Conversations on online learning

Episode 9. Aurelie Soulier

March 12, 2021 Digital Support Partnership Episode 9
Conversations on online learning
Episode 9. Aurelie Soulier
Show Notes Transcript

Stuart Taylor (ST): hello i'm stuart taylor and welcome to conversations on online learning a podcast in which we discuss online learning and how to support it in each episode we'll ask our featured guests to relate their old particular area of expertise and experiences and we'll discuss how this has informed their understanding of online learning we'll also ask our guests to share their advice for teaching and learning support staff who want to enhance and develop their own online learning support. 

 

Our guest today is Aurelie Soulier who joins us from swindon welcome 

 

Aurelie Soulier (AS): thank you

 

ST: and so early firstly well can you maybe just tell our listeners what you do and how you came to do that

 

 

AS: okay i'm a learning technologist i work for uh university college london ucl and i've only been in this position for a few weeks i started in january but i have been a learning technology since 2006 so a long time a long story as well on how i got to there but to shorten the story basically i was a teacher i did a pgce here in the uk in uh 2004 i arrived in the uk as a teaching assistant from france as you can hear from my accent and so i did my pgce learn taught mfl for very short period of time then i decided it wasn't for me so i went to do an msc in computing at oxford brooks university as a conversion course then i decided to teach it still wasn't for me but i found that position at the time which was called flexible learning support officer at cronkite university in shrivenum so near swindon and and that's the start of the story i became a learning technologist and um i then did learning design and i was an e-learning consultant for catalyst i.t uk as well europe um and i'm back now as a learning technologist for university i was actually missing academia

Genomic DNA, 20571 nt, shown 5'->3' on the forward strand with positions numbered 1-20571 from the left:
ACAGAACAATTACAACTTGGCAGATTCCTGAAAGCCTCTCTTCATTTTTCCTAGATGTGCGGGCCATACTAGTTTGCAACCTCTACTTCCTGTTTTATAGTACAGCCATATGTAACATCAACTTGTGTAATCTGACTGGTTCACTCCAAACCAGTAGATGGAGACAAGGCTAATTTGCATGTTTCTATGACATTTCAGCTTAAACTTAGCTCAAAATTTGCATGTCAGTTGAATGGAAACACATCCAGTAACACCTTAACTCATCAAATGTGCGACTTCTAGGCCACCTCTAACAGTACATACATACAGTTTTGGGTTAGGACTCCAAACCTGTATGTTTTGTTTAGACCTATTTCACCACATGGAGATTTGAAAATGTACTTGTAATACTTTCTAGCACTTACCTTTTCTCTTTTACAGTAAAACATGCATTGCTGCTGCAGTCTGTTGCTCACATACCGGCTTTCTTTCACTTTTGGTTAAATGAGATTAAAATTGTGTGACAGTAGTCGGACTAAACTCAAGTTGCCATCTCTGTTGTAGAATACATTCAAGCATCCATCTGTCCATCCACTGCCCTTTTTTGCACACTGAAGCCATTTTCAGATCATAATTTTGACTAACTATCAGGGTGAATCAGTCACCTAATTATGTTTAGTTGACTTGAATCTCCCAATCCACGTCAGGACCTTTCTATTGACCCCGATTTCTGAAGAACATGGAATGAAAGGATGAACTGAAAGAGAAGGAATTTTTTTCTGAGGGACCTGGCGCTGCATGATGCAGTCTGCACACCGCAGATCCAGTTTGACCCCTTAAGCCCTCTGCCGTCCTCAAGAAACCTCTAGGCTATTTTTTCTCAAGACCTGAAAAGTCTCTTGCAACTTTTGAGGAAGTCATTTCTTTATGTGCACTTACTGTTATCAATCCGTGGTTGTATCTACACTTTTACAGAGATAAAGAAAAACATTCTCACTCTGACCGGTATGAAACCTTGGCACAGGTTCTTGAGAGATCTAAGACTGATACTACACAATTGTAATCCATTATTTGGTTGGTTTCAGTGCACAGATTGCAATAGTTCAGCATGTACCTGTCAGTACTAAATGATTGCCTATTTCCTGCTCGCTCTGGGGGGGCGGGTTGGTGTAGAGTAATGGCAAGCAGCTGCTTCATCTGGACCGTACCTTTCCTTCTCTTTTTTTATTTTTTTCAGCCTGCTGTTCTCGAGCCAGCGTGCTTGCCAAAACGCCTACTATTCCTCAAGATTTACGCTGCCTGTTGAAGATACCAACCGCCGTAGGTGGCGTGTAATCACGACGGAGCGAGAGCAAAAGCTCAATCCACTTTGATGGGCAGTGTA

ST: that's a really interesting and journey there and especially i guess the with what we're going through just now with a lot of and high school education and now going online as as well in a way in which higher education is as well there's a lot of that kind of crossover there and so i'm really interested in your areas of expertise there and you mentioned like learning design kind of and what what other kind of areas are do you call your own in in the field of online learning